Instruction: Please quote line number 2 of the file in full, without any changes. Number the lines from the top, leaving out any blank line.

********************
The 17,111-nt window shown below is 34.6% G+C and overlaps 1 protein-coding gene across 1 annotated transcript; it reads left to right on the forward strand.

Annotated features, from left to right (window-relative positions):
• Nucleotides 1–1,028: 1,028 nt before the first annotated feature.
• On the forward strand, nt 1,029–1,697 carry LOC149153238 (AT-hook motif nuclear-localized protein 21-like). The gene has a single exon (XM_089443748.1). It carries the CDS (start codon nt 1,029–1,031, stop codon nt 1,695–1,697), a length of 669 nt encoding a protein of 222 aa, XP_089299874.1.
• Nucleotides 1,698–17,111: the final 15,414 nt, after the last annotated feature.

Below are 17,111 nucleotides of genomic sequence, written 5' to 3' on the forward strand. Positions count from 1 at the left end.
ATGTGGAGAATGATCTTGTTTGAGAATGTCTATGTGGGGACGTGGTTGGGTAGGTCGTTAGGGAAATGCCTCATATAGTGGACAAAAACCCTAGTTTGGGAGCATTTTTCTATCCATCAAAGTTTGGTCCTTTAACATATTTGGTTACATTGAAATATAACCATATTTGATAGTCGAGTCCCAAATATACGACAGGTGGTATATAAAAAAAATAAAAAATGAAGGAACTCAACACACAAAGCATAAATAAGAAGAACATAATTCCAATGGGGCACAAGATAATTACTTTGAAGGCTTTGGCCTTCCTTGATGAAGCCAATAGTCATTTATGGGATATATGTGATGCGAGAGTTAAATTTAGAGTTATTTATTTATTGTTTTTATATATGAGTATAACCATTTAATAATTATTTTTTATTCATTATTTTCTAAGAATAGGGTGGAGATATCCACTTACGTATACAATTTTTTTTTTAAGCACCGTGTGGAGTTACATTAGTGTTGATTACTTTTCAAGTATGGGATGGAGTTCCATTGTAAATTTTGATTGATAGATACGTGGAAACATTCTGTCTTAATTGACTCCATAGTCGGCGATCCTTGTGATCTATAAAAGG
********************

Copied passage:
Annotated features, from left to right (window-relative positions):